Evelyn Giovine ’16 set her sights on a professional acting career at an early age. “By eighth grade I knew that’s what I wanted to do,” she said. So she faced a tough decision when choosing between a conservatory and Princeton. She selected the University, convinced that it offered the best opportunity to integrate improving her theatrical skills with expanding her academic horizons.
Teaching and Learning
In 1984, Bob Peck ’88 was the valedictorian of his high school class, poised to become the first person in his family to attend college. The son of a butcher who had recently passed away, he planned to apply to schools only in his home state of Texas. A visit from Alumni Schools Committee member Theodore McAlister ’52 introduced him to other possibilities.
At Princeton, Adam Mastroianni ’14 explored every angle of his interests, from the witty to the wise. He pursued his passion of writing and performing comedy for fun, as well as conducted academic research on humor with an eminent social psychologist. Along the way, he earned numerous awards—including a Rhodes Scholarship—made lots of people laugh, and helped other students adjust to college.
The gifts made to Princeton through Annual Giving go directly into the University’s operating budget, to be used where they are needed most. Here are a few examples of the areas where gifts to Annual Giving have provided essential support to teaching and learning.
Percussionist Jason Treuting and graphic designer Danielle Aubert, inaugural Fellows in the Creative and Performing Arts in Princeton’s Lewis Center for the Arts, are spending two years on campus, teaching and collaborating with students and faculty. The fellowships, open to early-career artists in all disciplines, bring new artistic energy to campus while allowing students to learn from professionals.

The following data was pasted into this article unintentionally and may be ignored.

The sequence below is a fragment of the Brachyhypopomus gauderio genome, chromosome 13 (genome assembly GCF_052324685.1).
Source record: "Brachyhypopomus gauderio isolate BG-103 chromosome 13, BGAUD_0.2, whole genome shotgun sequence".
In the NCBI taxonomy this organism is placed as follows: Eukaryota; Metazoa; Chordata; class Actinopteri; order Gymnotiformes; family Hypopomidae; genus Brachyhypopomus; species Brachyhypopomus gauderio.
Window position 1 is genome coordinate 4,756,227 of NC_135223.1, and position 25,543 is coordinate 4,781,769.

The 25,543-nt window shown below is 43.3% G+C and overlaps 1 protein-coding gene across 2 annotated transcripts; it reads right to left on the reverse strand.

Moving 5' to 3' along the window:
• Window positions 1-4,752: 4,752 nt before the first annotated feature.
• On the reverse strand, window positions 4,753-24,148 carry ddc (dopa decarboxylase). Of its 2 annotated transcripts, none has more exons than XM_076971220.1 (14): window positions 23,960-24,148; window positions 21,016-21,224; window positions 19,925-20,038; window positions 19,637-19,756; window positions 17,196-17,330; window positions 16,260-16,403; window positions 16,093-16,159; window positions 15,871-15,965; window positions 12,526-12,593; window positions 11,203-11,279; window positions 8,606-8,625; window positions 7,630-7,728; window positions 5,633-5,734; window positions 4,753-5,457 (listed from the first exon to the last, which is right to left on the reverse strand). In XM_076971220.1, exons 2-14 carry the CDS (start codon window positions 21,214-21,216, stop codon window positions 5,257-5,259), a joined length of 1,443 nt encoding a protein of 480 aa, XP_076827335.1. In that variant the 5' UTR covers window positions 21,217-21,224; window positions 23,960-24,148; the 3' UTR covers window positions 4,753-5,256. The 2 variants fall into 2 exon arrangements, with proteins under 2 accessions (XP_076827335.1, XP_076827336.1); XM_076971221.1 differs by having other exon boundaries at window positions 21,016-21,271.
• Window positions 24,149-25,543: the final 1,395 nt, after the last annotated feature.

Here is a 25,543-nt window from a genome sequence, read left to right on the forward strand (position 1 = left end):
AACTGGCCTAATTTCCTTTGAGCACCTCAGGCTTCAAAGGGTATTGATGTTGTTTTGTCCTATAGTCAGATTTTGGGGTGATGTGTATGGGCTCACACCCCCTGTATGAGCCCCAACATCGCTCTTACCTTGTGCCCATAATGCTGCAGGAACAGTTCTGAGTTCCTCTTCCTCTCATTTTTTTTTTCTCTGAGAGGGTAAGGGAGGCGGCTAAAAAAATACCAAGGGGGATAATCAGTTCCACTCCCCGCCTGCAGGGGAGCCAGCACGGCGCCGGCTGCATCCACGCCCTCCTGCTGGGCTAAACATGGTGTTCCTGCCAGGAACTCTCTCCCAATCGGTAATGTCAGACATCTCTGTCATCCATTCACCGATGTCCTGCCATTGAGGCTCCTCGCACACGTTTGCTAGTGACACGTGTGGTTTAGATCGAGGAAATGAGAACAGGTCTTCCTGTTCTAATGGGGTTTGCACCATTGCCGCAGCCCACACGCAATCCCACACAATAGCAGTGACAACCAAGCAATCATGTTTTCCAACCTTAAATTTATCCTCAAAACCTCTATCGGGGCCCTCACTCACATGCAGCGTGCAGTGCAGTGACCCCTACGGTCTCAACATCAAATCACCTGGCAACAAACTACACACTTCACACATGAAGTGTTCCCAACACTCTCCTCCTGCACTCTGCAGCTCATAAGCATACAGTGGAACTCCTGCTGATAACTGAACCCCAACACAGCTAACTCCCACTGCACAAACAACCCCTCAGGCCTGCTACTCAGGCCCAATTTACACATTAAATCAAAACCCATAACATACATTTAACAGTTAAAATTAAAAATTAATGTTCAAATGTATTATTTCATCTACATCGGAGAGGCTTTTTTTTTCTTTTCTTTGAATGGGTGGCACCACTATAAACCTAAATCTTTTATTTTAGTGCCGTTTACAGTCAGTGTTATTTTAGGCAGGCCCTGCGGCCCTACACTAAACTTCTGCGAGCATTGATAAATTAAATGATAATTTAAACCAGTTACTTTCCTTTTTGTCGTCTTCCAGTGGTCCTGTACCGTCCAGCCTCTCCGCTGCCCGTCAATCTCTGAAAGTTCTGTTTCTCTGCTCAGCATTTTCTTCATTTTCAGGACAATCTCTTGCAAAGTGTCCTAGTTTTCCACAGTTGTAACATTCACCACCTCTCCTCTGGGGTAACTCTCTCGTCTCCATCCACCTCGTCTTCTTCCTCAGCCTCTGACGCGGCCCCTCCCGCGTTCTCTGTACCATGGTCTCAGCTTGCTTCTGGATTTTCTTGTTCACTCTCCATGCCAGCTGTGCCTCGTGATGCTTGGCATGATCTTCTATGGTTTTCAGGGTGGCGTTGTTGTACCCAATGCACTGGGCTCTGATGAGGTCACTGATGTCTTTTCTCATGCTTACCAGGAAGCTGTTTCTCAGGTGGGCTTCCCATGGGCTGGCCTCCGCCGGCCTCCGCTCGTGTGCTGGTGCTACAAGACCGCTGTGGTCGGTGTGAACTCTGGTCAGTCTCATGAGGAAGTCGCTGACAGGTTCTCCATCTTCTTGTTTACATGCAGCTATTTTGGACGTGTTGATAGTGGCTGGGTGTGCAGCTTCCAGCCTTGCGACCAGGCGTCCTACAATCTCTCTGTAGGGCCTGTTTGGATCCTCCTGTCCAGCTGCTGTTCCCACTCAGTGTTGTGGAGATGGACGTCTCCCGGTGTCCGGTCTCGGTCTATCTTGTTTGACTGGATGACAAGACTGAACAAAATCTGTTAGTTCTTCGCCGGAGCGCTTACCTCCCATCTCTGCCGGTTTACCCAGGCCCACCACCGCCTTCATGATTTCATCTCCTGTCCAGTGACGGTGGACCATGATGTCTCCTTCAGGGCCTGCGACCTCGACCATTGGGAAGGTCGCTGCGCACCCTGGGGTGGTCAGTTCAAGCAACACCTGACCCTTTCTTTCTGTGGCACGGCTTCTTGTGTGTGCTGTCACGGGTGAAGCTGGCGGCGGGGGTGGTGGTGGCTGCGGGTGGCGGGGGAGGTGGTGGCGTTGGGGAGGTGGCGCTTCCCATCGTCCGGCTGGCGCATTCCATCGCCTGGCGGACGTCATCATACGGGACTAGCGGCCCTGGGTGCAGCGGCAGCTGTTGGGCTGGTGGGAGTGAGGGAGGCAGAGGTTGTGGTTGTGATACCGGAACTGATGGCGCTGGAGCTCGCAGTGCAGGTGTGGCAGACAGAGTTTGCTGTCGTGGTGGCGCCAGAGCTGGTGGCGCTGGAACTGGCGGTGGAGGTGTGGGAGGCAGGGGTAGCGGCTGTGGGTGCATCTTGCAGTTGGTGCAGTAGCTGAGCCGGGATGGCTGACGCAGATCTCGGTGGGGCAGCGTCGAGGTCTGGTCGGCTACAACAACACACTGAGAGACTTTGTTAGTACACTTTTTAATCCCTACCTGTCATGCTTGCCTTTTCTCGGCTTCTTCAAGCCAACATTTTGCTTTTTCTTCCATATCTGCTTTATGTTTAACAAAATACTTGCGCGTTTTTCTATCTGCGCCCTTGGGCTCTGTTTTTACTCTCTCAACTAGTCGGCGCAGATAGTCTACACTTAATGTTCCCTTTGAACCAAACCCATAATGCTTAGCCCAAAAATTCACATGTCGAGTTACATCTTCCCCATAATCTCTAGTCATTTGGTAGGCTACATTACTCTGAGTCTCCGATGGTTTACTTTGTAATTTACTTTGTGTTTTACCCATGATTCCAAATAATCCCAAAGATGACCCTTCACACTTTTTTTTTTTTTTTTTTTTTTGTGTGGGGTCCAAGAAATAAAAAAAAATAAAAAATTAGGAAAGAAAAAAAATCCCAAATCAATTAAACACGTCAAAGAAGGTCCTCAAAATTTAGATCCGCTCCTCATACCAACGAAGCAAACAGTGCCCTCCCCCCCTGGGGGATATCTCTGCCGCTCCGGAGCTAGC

Before Kovey Coles ’15 came to Princeton, he had limited experience traveling internationally. During the past three years, he has taken advantage of three opportunities to go abroad to four countries through the University's international initiatives. These programs have helped him choose his major in the Woodrow Wilson School of Public and International Affairs and set him on a career path in global politics.
Eric Wieschaus, Nobel laureate and Squibb Professor in Molecular Biology, talks about the importance of teaching science to non-majors and the rewarding experience of working with undergraduates.
In her EQuad laboratory, Lynn Loo is developing lightweight, easily processed, flexible, and often less expensive plastics to replace metals in electronic devices such as circuits and solar panels. At the Andlinger Center for Energy and the Environment, she is advancing that work by forging partnerships with key companies. Loo, who earned her PhD in chemical engineering from Princeton in 2001, is the Theodora D. ’78 and William H. Walton III ’74 Professor in Engineering and a professor of chemical and biological engineering. She also serves as associate director for external partnerships at the Andlinger Center.
Professor of Electrical Engineering Sanjeev Kulkarni, director of the Keller Center for Innovation in Engineering Education, has been on Princeton’s faculty since 1991. He received the University’s President’s Award for Distinguished Teaching in 2007 and has earned seven Excellence in Teaching Awards from the Undergraduate Engineering Council. Kulkarni served as master of Butler College from 2004 until 2012. He was recently named dean of Princeton's Graduate School, effective March 31, 2014.